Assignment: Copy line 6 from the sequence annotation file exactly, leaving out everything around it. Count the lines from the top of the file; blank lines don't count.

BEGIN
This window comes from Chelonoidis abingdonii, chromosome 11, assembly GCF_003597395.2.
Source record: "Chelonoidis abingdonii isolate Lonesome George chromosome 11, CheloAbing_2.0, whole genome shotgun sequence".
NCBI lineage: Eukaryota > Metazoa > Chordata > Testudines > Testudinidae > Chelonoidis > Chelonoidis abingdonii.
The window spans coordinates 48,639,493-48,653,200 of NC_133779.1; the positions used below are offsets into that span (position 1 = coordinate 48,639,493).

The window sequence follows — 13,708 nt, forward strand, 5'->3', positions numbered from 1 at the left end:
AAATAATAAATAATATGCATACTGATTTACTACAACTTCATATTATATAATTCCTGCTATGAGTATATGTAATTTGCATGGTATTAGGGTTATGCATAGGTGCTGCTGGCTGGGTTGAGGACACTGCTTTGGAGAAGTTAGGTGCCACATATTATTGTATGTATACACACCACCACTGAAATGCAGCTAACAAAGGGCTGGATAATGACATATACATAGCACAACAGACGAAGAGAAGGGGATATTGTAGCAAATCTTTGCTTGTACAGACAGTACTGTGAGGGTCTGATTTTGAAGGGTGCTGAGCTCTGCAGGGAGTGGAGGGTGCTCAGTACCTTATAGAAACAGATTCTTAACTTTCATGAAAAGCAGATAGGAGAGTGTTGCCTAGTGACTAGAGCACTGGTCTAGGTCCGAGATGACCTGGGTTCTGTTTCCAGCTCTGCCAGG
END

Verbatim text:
AAATAATAAATAATATGCATACTGATTTACTACAACTTCATATTATATAATTCCTGCTATGAGTATATGTAATTTGCATGGTATTAGGGTTATGCATAGGTGCTGCTGGCTGGGTTGAGGACACTGCTTTGGAGAAGTTAGGTGCCACATATTATTGTATGTATACACACCACCACTGAAATGCAGCTAACAAAGGGCTGGATAATGACATATACATAGCACAACAGACGAAGAGAAGGGGATATTGTAGCAAATCTTTGCTTGTACAGACAGTACTGTGAGGGTCTGATTTTGAAGGGTGCTGAGCTCTGCAGGGAGTGGAGGGTGCTCAGTACCTTATAGAAACAGATTCTTAACTTTCATGAAAAGCAGATAGGAGAGTGTTGCCTAGTGACTAGAGCACTGGTCTAGGTCCGAGATGACCTGGGTTCTGTTTCCAGCTCTGCCAGG